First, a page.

I was wondering the other day about how many funny English words there are….words that Swedes find funny? To be honest, I could only actually think of a few.
Please help me to add to this list!
English words that Swedes find funny
- Pink – a delightful color in English – means pee in Swedish
- Kiss – a gesture of love in English – means pee in Swedish
- Goodbyes – as in ‘saying your goodbyes’ – means good poo in Swedish
- Pippa – the posh girl’s name as in Pippa Middleton – means to shag in Swedish
- Bra – as in supportive underwear – means good in Swedish
- Fan – a tool for cooling us down – means fuck (as in damn) in Swedish
- Rap – the music form – ironically means burp in Swedish
- Skit – as in a satirical sketch – means shit in Swedish
After my last blog about Swedish geography, somebody commented that it is hysterical that there is a place in Sweden called Norrbotten.
This got me thinking.
When first moving to Sweden and learning the language, I saw all sorts of funny words which made me giggle. Now, some two decades later, I don’t even see those funny words any more – I have been Swedified.
- ‘Plopp’ to me is a chocolate bar, and nothing else
- ‘Puss’ is a kiss and not a little kitty or a body part
- ‘Kiss’ isn’t a romantic exchange between consenting people. Kiss is urine
- ‘Slut’ is simply the end of something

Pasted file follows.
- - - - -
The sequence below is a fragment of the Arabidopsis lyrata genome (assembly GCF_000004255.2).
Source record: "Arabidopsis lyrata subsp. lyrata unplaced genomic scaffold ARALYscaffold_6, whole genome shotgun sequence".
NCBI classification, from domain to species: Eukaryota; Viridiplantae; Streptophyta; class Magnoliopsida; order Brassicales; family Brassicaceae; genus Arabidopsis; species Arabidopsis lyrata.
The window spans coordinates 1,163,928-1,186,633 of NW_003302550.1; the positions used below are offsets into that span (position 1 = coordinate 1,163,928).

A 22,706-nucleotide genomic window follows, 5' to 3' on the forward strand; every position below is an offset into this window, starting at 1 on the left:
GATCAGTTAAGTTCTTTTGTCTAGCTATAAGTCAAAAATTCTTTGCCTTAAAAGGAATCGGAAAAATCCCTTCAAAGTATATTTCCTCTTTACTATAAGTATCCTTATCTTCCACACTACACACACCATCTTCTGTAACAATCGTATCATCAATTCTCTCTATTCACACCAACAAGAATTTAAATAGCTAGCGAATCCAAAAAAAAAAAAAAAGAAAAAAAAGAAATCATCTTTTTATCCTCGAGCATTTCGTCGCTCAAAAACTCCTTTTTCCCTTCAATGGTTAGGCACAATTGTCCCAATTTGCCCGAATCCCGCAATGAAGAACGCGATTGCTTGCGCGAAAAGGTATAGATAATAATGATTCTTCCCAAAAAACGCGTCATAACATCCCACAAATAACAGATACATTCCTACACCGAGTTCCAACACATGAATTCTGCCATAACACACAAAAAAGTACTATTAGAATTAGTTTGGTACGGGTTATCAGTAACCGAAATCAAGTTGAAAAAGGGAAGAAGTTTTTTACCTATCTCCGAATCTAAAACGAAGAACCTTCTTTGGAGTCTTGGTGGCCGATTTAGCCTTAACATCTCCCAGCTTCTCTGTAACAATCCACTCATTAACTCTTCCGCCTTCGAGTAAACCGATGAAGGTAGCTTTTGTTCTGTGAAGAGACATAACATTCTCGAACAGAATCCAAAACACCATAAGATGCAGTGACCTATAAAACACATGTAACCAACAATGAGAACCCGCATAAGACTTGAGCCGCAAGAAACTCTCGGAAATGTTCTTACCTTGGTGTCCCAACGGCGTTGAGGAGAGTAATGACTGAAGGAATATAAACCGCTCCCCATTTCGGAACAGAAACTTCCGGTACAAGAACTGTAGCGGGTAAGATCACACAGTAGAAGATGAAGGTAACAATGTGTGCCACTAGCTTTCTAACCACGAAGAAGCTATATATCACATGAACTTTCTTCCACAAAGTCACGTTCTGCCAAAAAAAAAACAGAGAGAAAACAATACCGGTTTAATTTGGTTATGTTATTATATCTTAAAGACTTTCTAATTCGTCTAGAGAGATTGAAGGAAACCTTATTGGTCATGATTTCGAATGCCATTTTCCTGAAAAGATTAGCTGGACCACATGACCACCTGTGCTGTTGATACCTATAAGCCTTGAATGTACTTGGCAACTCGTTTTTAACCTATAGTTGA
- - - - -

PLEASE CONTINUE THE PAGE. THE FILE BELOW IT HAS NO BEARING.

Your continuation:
- ‘Avfart’ on a motorway is just the exit
- ‘Rea’ is a sale and not an old British singer
- ‘Kök’ and ‘kock’ are the kitchen and the chef, not a body part
- I don’t even see the squidginess of the ‘slutspurt’ any more. All I see is that it’s the end of the sale.
- I don’t titter any more when someone says ‘shit’ to describe the putty around the window or the number six is the same as ‘sex’.
- ‘Prick’ is a dot and not an insult
It is with a smidgen of regret that I guess I have been integrated – at least linguistically!
One of the fun things about learning a foreign language are the words that are rude, or funny in your own language. Swedish has a few of them: slut, kräpp, plopp, kock. But the funniest one is probably the most purile; it is the ever prevailing ‘fart’, especially when you see it on street signs. This is the word that has most visitors to Sweden holding their sides with laughter.